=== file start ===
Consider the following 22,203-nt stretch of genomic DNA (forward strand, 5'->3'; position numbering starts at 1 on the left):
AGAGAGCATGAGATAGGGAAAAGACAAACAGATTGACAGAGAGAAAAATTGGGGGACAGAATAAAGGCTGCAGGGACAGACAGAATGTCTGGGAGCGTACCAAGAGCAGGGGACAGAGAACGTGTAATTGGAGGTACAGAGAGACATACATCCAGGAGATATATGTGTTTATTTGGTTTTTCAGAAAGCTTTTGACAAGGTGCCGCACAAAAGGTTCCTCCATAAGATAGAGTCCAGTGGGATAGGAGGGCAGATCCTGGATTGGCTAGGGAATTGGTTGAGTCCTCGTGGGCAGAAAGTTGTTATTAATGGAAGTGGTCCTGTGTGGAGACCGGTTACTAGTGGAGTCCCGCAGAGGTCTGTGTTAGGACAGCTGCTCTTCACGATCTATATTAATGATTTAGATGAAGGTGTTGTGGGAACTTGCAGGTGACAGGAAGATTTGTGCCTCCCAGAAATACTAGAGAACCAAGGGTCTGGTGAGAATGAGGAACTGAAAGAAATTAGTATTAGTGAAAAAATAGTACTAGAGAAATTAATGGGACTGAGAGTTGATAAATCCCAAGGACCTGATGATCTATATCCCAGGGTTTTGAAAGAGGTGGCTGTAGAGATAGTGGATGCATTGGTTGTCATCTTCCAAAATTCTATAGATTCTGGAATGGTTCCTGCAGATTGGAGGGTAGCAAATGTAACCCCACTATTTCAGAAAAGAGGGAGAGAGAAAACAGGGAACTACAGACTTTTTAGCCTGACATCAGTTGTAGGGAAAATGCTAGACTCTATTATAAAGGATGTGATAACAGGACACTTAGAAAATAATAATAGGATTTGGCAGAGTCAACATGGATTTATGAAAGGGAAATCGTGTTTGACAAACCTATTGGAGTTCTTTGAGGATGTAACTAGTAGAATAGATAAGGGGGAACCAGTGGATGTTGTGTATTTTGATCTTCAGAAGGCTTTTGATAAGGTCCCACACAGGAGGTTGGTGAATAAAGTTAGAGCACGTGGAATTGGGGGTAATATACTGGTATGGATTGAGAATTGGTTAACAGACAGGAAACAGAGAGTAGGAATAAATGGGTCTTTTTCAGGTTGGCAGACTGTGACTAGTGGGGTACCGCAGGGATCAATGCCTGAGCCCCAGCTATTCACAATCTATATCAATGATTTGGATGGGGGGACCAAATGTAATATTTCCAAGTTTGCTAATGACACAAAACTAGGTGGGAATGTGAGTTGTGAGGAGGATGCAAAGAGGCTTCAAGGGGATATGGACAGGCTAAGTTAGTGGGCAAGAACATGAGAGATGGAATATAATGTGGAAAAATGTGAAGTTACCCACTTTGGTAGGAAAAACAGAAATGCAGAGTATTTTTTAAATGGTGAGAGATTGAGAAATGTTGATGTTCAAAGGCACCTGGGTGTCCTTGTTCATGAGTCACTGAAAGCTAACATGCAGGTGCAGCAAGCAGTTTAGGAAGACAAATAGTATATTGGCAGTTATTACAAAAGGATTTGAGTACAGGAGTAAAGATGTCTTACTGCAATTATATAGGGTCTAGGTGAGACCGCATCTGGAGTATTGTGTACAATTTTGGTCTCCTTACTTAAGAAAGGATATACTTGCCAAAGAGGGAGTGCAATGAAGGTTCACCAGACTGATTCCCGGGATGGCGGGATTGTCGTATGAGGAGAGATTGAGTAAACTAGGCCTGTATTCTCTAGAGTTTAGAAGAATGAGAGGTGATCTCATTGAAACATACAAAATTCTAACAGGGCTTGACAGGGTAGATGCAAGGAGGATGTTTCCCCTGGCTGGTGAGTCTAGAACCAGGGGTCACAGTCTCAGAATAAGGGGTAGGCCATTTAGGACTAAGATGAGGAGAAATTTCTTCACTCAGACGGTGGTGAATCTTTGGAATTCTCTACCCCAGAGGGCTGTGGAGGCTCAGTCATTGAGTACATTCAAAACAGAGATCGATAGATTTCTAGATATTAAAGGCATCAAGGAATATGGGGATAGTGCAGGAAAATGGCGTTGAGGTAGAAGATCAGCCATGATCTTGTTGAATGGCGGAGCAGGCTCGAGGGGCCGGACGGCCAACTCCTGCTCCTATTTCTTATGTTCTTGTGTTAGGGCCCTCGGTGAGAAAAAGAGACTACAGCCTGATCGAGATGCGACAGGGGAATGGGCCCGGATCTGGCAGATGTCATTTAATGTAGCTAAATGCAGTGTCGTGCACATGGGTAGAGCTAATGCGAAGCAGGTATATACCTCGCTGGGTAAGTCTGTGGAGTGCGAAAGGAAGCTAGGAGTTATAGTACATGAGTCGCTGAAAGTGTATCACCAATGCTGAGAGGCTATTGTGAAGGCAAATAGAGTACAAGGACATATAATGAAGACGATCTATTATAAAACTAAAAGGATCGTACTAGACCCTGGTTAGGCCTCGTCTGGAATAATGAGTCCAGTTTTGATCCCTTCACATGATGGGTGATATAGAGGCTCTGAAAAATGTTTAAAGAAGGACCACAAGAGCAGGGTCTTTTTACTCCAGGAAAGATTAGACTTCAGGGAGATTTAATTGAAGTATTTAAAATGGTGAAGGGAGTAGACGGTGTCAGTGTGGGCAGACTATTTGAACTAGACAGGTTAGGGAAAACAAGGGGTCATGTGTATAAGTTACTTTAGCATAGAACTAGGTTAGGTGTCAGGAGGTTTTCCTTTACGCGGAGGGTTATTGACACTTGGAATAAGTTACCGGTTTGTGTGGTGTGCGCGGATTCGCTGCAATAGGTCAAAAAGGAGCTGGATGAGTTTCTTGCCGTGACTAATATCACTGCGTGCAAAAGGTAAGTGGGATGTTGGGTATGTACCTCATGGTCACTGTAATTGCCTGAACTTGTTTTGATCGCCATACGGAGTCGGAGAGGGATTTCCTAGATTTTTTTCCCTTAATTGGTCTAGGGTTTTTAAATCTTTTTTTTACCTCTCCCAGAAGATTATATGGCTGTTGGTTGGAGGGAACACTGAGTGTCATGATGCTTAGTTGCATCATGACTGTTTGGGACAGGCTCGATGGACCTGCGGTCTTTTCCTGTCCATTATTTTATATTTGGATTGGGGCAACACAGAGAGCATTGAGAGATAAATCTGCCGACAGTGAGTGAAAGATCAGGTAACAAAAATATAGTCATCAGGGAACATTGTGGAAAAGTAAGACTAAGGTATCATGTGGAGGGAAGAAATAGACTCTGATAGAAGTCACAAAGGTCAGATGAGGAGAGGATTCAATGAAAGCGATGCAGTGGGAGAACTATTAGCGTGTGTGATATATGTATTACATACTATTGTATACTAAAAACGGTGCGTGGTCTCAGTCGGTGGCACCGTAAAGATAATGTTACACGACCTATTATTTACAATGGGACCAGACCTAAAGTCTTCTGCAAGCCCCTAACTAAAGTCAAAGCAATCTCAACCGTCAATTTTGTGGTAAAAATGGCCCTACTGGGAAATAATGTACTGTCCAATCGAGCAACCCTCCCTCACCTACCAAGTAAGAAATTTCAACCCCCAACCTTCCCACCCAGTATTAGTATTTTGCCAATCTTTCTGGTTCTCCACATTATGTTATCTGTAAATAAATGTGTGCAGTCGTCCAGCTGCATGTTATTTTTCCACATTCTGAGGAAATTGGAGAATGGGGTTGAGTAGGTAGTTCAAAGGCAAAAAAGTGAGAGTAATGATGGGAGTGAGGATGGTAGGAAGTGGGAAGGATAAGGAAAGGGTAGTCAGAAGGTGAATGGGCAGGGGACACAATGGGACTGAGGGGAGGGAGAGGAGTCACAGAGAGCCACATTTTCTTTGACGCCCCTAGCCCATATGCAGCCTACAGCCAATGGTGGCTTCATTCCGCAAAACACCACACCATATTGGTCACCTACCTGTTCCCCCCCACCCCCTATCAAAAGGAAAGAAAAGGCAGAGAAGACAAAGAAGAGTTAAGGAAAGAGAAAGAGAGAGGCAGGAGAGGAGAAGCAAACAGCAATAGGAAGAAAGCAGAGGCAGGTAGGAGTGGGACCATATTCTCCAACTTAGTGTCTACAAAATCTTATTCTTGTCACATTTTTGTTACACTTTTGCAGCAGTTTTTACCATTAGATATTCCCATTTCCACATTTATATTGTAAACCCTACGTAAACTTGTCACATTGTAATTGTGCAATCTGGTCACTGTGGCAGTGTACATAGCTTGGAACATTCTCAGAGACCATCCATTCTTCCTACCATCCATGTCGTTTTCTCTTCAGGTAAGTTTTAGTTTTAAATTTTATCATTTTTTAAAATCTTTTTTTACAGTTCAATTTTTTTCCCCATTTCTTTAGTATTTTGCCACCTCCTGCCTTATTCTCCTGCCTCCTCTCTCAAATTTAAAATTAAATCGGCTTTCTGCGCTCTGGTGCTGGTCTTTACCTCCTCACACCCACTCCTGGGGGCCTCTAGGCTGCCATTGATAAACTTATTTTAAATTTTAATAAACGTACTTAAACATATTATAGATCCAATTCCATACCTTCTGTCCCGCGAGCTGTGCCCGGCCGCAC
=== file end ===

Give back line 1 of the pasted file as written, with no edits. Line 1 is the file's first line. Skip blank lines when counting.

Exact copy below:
Consider the following 22,203-nt stretch of genomic DNA (forward strand, 5'->3'; position numbering starts at 1 on the left):